Bandpass leakage requires a special step in the calibration. The principle instrumental factor controlling bandpass leakage is the effective frequency mismatch between M and S detectors, a = (νSνM) / 2ν0, which must be combined with estimates of the “leakage amplitude” of the foreground emission, L = (βfgβCMB)Tfg. Because the leakage amplitude relies on products from component separation, maps of L are available at no higher resolution than that of the 30 GHz channel (33.́16), and are most reliable at lower resolution (1°), where our analysis can incorporate the WMAP 22 GHz maps.

In principle, the a-factors can be estimated from the bandpass profiles measured in the ground calibration campaign (Zonca et al. 2009), but as anticipated by Leahy et al. (2010), more accurate values can be found from the flight data; a detailed description of our approach to this will be discussed in a future paper. We estimate that our a-factors are currently accurate to about 0.05%, based on the scatter in values derived from multiple calibrators. A bigger problem at present is accurate evaluation of the leakage amplitude, which requires not only excellent separation of CMB and foreground emission, but also accurate estimates of the foreground spectral index within the band. Currently, the combined uncertainty in the bandpass leakage correction is about 0.3% of the local foreground intensity. This is comparable to the mean polarization fraction along the Galactic plane.

One other parameter must be calibrated for polarization: the precise orientation of the polarization response for each feed horn. This could not be calibrated on the ground; however, as noted by Leahy et al. (2010), knowledge of horn orientation was expected to be better than 1° from construction tolerances alone. In flight, we check these values by observations of the Crab nebula, and the results confirm the orientations to within a few degrees, which is sufficient for analysis of the E-mode spectra. At a higher level of precision our estimates of the response orientations are still affected by the uncertainty in a-factors, and so as yet we have no evidence to reject the nominal orientation angles.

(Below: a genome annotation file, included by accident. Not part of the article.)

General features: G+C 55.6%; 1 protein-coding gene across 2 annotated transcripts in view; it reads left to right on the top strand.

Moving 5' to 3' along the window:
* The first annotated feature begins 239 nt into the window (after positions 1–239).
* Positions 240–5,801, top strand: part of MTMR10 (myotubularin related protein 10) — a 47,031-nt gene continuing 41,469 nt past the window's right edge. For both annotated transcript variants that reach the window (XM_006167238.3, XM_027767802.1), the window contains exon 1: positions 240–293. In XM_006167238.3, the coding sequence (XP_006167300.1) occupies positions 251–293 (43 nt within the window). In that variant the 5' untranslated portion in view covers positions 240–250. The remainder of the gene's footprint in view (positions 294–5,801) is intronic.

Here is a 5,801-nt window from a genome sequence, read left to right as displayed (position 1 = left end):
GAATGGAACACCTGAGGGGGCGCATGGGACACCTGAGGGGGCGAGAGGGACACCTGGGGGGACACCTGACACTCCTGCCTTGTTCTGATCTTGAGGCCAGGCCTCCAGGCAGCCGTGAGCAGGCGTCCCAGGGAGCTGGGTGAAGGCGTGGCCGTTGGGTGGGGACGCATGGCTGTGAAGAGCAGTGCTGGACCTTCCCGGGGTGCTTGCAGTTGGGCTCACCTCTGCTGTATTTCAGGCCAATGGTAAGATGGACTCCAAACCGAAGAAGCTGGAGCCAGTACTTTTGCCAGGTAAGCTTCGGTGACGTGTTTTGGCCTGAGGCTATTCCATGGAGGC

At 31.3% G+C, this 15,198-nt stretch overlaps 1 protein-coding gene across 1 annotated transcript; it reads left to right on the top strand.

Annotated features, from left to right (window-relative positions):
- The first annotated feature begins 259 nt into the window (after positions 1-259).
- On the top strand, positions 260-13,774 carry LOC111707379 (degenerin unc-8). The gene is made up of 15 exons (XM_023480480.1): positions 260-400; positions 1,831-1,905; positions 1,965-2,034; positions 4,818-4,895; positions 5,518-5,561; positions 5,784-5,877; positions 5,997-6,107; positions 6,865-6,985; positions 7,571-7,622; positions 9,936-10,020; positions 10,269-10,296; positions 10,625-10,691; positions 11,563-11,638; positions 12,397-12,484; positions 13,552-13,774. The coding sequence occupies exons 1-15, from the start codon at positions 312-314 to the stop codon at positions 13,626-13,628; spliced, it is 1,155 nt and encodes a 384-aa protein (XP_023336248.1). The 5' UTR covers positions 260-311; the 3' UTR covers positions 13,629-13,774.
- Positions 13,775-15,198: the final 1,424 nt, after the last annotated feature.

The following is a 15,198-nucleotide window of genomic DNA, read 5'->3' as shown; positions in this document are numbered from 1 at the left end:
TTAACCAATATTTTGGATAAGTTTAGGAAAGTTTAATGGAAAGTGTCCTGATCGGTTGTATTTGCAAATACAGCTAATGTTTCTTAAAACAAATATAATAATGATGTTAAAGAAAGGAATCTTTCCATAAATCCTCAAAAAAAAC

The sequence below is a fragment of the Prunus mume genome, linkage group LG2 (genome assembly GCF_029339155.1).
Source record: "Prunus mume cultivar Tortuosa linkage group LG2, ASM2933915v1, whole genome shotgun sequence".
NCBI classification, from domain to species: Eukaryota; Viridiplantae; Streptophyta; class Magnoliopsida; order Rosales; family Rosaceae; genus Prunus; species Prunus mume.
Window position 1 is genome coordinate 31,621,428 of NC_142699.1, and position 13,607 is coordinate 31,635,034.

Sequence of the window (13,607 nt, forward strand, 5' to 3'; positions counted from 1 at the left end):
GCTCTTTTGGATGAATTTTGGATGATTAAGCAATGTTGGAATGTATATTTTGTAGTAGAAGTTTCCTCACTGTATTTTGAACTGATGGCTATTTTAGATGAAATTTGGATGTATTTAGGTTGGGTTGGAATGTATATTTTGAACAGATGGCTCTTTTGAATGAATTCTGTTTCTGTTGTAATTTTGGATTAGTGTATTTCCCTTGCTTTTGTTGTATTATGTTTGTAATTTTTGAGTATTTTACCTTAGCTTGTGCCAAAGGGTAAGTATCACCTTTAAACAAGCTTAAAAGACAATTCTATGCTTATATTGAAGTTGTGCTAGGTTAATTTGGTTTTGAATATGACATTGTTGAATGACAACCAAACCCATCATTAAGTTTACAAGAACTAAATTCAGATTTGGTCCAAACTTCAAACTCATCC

The most interesting cosmological signal visible in LFI polarization is the large-scale ( < 10) E-mode peak due to reionization, at a typical brightness level of 0.3 μK. Crucial tests of the reliability of this signal are that the B-mode and EB cross-correlation spectra should contain negligible signal, since a cosmological B-mode signal at this level would correspond to a tensor-to-scalar ratio significantly larger than current upper limits, while the cosmological EB mode is precisely zero in most models. The primary LFI channel for cosmology is 70 GHz, which has the least foreground contamination of all Planck channels. Our likelihood pipeline estimates these spectra using a conservative Galactic mask, and corrects for residual foregrounds based on the Planck 30 GHz map or WMAP maps. With our current calibration, both these spectra contain residuals at a level comparable to the expected E-mode signal from reionization. Hence, although the latter is apparently detected, we cannot be confident that the signal is real. This situation is better illustrated in Fig. 11, where we report, at all three LFI frequencies, null-test spectra from survey-survey differences. At all frequencies, the null-test EE spectra are in good agreement with the noise level as determined by half-ring difference maps at multipoles larger of few tens; this is an indication of the data quality at these multipoles. However, residuals are present at very low-, especially at 30 GHz and at 70 GHz, and these preclude as yet a proper characterization of the cosmological signal.